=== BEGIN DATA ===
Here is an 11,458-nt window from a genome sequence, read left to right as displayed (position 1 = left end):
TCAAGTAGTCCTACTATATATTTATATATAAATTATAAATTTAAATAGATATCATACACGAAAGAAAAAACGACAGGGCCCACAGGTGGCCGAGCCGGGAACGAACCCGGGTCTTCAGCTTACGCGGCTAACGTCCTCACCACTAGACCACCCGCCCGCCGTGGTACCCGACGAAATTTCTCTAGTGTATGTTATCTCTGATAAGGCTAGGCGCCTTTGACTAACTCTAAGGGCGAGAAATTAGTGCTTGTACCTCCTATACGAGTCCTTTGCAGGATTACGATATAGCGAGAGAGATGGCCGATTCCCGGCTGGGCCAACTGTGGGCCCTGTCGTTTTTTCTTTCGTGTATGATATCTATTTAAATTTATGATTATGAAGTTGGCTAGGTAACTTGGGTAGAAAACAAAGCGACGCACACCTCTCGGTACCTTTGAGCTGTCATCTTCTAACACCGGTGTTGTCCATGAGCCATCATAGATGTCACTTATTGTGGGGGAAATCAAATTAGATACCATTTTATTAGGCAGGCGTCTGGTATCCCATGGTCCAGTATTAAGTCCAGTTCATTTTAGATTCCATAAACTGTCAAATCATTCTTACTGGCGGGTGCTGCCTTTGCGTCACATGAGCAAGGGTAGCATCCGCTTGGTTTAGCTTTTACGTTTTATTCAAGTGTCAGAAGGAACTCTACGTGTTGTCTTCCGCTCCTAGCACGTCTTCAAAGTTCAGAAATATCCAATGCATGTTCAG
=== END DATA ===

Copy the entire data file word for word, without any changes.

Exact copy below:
Here is an 11,458-nt window from a genome sequence, read left to right as displayed (position 1 = left end):
TCAAGTAGTCCTACTATATATTTATATATAAATTATAAATTTAAATAGATATCATACACGAAAGAAAAAACGACAGGGCCCACAGGTGGCCGAGCCGGGAACGAACCCGGGTCTTCAGCTTACGCGGCTAACGTCCTCACCACTAGACCACCCGCCCGCCGTGGTACCCGACGAAATTTCTCTAGTGTATGTTATCTCTGATAAGGCTAGGCGCCTTTGACTAACTCTAAGGGCGAGAAATTAGTGCTTGTACCTCCTATACGAGTCCTTTGCAGGATTACGATATAGCGAGAGAGATGGCCGATTCCCGGCTGGGCCAACTGTGGGCCCTGTCGTTTTTTCTTTCGTGTATGATATCTATTTAAATTTATGATTATGAAGTTGGCTAGGTAACTTGGGTAGAAAACAAAGCGACGCACACCTCTCGGTACCTTTGAGCTGTCATCTTCTAACACCGGTGTTGTCCATGAGCCATCATAGATGTCACTTATTGTGGGGGAAATCAAATTAGATACCATTTTATTAGGCAGGCGTCTGGTATCCCATGGTCCAGTATTAAGTCCAGTTCATTTTAGATTCCATAAACTGTCAAATCATTCTTACTGGCGGGTGCTGCCTTTGCGTCACATGAGCAAGGGTAGCATCCGCTTGGTTTAGCTTTTACGTTTTATTCAAGTGTCAGAAGGAACTCTACGTGTTGTCTTCCGCTCCTAGCACGTCTTCAAAGTTCAGAAATATCCAATGCATGTTCAG